Driving and alcohol don’t mix, and sharing facts about impaired driving is a great way to encourage our loved ones to drive safely and avoid any costly, long-term repercussions. Here’s a conversation starter to use that perfectly illustrates why drunk driving is bad: Roughly one alcohol-related driving fatality occurs every 50 minutes in the U.S., according to the National Highway Traffic Safety Administration (NHTSA). For those who have wondered how to prevent drinking and driving, we’re looking at how much alcohol can hamper your driving skills, how much damage impaired-driving crashes cause annually, alternatives to drinking and driving, and more.
How Does Alcohol Affect My Driving Ability?
We all know drinking and driving is illegal, and for a good reason. Alcohol impairs our driving ability by decreasing our reaction time, worsening our visual function, and disrupting our ability to make sound judgments. But how much alcohol does it take to start feeling the effects? Not as much as many people might believe, according to the Centers for Disease Control.
After only two beverages, people can expect to see a decline in their driving ability which goes hand in hand with their rising blood alcohol concentration (BAC). With every passing drink, the effects on the body become even more noticeable, and driving skills can seriously decline before going over the legal limit. So, even if you’re only feeling a little bit buzzed, it’s better to play it safe. Come up with some strategies to avoid drinking and driving and make sure you get home without any issues.
Ways to Prevent Drinking and Driving
Thankfully, there are plenty of options to get to your desired destination after you’ve been drinking. Here are seven ways to prevent drunk driving and get where you want to go.
- Public transportation: If you live in a city with a reliable public transportation system, hop on the bus or train to dodge a DUI. Just double-check the hours of operation and nearby stops to make sure it’s a realistic option for your plans.
- Sober or safe ride program near you: Search for a region, city, or state-specific program near you, like Washington Regional Alcohol Program’s SoberRide©.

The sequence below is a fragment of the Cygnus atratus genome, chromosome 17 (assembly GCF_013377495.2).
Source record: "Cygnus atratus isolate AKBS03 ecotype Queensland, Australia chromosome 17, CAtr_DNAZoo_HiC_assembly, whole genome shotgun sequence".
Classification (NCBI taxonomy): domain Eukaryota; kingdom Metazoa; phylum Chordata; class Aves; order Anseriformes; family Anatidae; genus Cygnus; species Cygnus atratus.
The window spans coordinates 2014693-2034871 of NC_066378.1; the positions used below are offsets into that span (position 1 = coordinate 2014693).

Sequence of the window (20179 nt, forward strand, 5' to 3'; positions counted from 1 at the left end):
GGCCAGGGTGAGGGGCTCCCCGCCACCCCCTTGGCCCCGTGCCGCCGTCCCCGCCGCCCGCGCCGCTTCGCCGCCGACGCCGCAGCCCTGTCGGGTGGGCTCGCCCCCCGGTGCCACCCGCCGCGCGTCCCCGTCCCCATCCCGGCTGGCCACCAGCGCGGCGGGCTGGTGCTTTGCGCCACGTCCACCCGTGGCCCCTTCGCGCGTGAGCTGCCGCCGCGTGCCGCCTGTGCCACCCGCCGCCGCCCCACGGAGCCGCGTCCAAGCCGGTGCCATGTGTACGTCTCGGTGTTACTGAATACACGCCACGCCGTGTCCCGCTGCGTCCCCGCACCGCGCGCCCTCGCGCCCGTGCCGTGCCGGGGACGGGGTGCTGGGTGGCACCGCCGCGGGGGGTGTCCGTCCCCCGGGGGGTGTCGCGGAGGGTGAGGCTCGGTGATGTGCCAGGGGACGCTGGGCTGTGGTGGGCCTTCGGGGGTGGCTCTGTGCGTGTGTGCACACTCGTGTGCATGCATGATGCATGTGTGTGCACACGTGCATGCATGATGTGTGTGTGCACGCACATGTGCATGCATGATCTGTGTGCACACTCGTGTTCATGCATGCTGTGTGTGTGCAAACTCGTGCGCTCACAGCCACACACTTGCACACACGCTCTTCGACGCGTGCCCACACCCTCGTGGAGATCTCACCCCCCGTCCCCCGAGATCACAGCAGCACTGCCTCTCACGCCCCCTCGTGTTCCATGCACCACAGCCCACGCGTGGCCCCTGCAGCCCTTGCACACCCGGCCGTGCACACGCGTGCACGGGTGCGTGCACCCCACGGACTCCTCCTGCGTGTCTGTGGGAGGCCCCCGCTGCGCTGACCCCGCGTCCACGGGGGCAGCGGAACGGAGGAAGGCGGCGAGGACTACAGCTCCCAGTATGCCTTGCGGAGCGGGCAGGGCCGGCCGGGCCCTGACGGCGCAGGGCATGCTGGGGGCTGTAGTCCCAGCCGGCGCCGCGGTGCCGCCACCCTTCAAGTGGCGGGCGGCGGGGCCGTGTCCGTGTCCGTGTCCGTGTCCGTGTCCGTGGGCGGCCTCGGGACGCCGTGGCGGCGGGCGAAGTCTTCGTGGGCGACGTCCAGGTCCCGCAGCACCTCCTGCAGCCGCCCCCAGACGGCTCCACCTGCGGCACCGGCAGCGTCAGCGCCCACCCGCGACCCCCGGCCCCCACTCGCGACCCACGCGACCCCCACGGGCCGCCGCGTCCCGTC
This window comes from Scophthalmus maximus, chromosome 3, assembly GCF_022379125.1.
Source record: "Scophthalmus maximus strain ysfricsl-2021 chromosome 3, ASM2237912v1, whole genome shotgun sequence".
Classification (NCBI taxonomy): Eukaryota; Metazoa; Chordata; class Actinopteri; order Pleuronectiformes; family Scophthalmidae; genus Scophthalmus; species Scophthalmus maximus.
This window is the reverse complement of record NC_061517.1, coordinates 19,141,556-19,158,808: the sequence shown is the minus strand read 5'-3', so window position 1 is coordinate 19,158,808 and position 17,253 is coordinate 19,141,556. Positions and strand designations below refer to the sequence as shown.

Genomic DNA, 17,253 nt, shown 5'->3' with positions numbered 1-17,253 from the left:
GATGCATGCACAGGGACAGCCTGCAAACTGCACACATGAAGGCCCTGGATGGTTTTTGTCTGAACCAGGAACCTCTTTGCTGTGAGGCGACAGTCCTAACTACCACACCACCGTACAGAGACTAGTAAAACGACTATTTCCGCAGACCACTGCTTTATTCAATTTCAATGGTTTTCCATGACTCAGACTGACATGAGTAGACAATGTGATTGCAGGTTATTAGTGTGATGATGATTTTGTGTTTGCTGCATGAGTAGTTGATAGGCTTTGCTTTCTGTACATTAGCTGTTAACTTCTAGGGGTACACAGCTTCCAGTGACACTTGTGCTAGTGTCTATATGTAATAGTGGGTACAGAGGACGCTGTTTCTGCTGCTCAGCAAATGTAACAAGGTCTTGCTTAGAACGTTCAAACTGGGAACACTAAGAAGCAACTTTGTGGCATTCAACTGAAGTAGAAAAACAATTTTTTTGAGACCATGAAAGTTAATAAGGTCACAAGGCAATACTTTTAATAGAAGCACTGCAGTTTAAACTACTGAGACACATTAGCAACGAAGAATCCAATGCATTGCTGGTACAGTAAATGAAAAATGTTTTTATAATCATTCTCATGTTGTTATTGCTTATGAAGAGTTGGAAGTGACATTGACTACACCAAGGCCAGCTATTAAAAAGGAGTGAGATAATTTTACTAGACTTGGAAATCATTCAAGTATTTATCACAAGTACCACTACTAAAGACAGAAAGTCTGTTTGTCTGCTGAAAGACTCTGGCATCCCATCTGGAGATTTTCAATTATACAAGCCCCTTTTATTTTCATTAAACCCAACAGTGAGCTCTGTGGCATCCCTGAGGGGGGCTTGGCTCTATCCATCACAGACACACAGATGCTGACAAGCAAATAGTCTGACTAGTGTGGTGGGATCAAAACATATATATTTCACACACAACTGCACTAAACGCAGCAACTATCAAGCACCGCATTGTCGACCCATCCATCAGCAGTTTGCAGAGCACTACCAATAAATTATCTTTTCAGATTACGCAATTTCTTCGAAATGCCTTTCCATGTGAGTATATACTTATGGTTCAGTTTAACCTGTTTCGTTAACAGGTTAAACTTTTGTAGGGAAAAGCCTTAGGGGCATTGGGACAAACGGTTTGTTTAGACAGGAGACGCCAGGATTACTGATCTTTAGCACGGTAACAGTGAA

- Rideshare apps: Chances are, you’ve heard of or used Uber and Lyft to get around. Download them or another rideshare app to get home safely.
- Taxis: They might not get talked about as much today, but yes, taxis still exist in cities around the country. Search for cab companies near you to find a ride or try to flag one down from the sidewalk.
- Pay someone in your group to drive: Have a friend that doesn’t drink? Or one that is willing not to drink for the night in exchange for a few dollars? A designated driver can help ensure everyone gets home safe. They can always have a mocktailso they don’t feel left out of the evening’s festivities!
- A friend or relative: Other options taking too long? See if a nearby friend or relative can pick you up.
- Walk: If you’re not going far and you’re in a safe area, consider walking to your destination.
- Spend the night: If you have a designated driver but live far away from their home, ask if you can spend the night. Or, if there’s a hotel within walking distance, consider staying the night there. It might cost a bit extra, but your safety is worth it. Perhaps you can even share a room with your friends and split the cost.
How long should you wait to drive after drinking?
As we discussed above, just a small amount of alcohol can hamper your driving ability, and everyone’s body processes alcohol differently. So, there’s no guaranteed way to drink and stay under the limit. However, a general rule of thumb is that your body can process approximately one ounce of liquor each hour, according to Healthline. This means the average individual needs to wait at least an hour for each standard drink they consume.
It’s worth noting that drinks aren’t created equal, though. Some are much stronger than others, meaning you shouldn’t trust general guidelines and get behind the wheel of a car. Even if you’re only planning to have a few drinks, make sure to have a plan to get home that doesn’t involve you driving.
Impaired Driving Statistics: How Costly Is It?
We know drunk driving is dangerous, but just how costly is it in terms of lives lost and damage caused? Well, the data from the NHTSA is sobering.
In 2016 alone, 10,497 individuals died in alcohol-related motor vehicle crashes. That figure represents 28% of all traffic-related deaths in the U.S. during the same timeframe. Even in crashes where nobody dies, the injuries and property damage are often severe. In fact, the NHTSA estimates the total economic cost for alcohol-impaired accidents was roughly $44 billion in the U.S. in 2010, the most recent year with data available.